The Marsupials differ from the Monotremata by possessing nipples; so that probably these organs were first acquired by the Marsupials, after they had diverged from, and risen above, the Monotremata, and were then transmitted to the placental mammals. (29. Prof. Gegenbaur has shewn ('Jenaische Zeitschrift,' Bd. vii. p. 212) that two distinct types of nipples prevail throughout the several mammalian orders, but that it is quite intelligible how both could have been derived from the nipples of the Marsupials, and the latter from those of the Monotremata. See, also, a memoir by Dr. Max Huss, on the mammary glands, ibid. B. viii. p. 176.) No one will suppose that the marsupials still remained androgynous, after they had approximately acquired their present structure. How then are we to account for male mammals possessing mammae? It is possible that they were first developed in the females and then transferred to the males, but from what follows this is hardly probable.

It may be suggested, as another view, that long after the progenitors of the whole mammalian class had ceased to be androgynous, both sexes yielded milk, and thus nourished their young; and in the case of the Marsupials, that both sexes carried their young in marsupial sacks. This will not appear altogether improbable, if we reflect that the males of existing syngnathous fishes receive the eggs of the females in their abdominal pouches, hatch them, and afterwards, as some believe, nourish the young (30. Mr. Lockwood believes (as quoted in 'Quart. Journal of Science,' April 1868, p. 269), from what he has observed of the development of Hippocampus, that the walls of the abdominal pouch of the male in some way afford nourishment. On male fishes hatching the ova in their mouths, see a very interesting paper by Prof. Wyman, in 'Proc. Boston Soc. of Nat. Hist.' Sept. 15, 1857; also Prof. Turner, in 'Journal of Anatomy and Physiology,' Nov. 1, 1866, p. 78. Dr. Gunther has likewise described similar cases.);-- that certain other male fishes hatch the eggs within their mouths or branchial cavities;--that certain male toads take the chaplets of eggs from the females, and wind them round their own thighs, keeping them there until the tadpoles are born;--that certain male birds undertake the whole duty of incubation, and that male pigeons, as well as the females, feed their nestlings with a secretion from their crops. But the above suggestion first occurred to me from mammary glands of male mammals being so much more perfectly developed than the rudiments of the other accessory reproductive parts, which are found in the one sex though proper to the other. The mammary glands and nipples, as they exist in male mammals, can indeed hardly be called rudimentary; they are merely not fully developed, and not functionally active. They are sympathetically affected under the influence of certain diseases, like the same organs in the female. They often secrete a few drops of milk at birth and at puberty: this latter fact occurred in the curious case, before referred to, where a young man possessed two pairs of mammae. In man and some other male mammals these organs have been known occasionally to become so well developed during maturity as to yield a fair supply of milk. Now if we suppose that during a former prolonged period male mammals aided the females in nursing their offspring (31. Mlle. C. Royer has suggested a similar view in her 'Origine de l'homme,' etc., 1870.), and that afterwards from some cause (as from the production of a smaller number of young) the males ceased to give this aid, disuse of the organs during maturity would lead to their becoming inactive; and from two well-known principles of inheritance, this state of inactivity would probably be transmitted to the males at the corresponding age of maturity. But at an earlier age these organs would be left unaffected, so that they would be almost equally well developed in the young of both sexes.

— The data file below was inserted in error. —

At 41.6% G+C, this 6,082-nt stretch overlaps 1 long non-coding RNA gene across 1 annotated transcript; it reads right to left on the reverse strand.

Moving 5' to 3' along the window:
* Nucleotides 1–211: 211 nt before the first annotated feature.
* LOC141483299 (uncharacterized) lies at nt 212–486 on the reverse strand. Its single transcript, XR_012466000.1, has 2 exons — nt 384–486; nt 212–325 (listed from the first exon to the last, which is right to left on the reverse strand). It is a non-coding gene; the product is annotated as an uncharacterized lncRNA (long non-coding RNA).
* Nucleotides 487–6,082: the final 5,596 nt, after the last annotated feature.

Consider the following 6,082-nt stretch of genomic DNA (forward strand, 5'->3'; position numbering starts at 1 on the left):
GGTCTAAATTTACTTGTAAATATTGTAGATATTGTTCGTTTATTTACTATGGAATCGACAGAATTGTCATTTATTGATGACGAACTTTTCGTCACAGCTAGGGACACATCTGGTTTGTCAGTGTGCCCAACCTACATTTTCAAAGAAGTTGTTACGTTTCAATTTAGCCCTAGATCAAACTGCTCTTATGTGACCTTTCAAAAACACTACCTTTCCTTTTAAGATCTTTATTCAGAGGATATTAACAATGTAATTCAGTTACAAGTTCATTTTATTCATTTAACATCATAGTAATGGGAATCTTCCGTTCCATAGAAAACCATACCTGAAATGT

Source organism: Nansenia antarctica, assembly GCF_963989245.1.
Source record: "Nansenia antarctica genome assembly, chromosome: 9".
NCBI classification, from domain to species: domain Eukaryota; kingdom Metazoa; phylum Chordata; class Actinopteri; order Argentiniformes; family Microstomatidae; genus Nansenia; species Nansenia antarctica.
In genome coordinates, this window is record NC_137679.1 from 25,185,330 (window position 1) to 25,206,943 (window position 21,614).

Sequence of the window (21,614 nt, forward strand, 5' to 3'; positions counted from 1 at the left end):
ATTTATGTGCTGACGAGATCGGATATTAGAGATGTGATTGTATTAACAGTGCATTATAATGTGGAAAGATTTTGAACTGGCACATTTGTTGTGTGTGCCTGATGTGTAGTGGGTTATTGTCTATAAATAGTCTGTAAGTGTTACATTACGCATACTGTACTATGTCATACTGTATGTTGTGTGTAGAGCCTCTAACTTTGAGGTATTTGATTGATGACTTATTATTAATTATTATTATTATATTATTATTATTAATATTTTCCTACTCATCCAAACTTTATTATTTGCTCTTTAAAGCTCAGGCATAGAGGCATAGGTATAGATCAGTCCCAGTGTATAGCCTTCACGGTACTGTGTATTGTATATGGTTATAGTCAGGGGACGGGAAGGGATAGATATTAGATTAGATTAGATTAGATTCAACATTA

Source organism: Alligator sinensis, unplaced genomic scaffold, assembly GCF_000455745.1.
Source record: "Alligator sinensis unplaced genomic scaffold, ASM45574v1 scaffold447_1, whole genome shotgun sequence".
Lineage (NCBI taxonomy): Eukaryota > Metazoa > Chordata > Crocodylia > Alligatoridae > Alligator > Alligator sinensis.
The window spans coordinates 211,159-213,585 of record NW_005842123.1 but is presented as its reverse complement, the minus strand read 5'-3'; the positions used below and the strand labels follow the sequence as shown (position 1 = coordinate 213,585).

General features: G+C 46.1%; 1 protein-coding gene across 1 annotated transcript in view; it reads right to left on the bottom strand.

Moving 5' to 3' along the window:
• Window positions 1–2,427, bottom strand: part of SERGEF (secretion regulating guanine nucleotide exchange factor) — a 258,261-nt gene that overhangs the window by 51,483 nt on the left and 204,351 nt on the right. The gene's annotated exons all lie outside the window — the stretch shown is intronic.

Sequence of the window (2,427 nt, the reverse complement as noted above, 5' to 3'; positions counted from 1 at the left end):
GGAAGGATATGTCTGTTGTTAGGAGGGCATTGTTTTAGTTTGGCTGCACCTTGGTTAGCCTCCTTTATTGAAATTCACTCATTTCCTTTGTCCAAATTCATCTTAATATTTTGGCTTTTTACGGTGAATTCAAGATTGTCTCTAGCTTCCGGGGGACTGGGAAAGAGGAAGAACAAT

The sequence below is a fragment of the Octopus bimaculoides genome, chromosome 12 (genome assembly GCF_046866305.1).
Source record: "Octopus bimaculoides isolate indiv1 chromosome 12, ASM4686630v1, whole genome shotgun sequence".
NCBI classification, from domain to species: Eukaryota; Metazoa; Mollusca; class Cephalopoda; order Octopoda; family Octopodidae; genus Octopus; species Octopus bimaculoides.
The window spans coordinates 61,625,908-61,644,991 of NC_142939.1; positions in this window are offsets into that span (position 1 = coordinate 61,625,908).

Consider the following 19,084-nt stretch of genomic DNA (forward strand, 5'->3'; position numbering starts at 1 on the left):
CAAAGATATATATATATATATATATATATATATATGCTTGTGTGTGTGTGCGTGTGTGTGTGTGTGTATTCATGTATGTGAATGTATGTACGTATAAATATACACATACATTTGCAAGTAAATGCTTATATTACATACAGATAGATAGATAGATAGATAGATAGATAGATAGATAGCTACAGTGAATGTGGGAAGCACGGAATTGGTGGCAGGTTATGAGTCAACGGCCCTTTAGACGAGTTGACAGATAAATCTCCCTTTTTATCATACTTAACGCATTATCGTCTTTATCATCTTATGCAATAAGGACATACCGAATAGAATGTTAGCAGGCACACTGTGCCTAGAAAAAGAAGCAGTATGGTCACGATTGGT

Von Baer has defined advancement or progress in the organic scale better than any one else, as resting on the amount of differentiation and specialisation of the several parts of a being,--when arrived at maturity, as I should be inclined to add.

Charles Darwin

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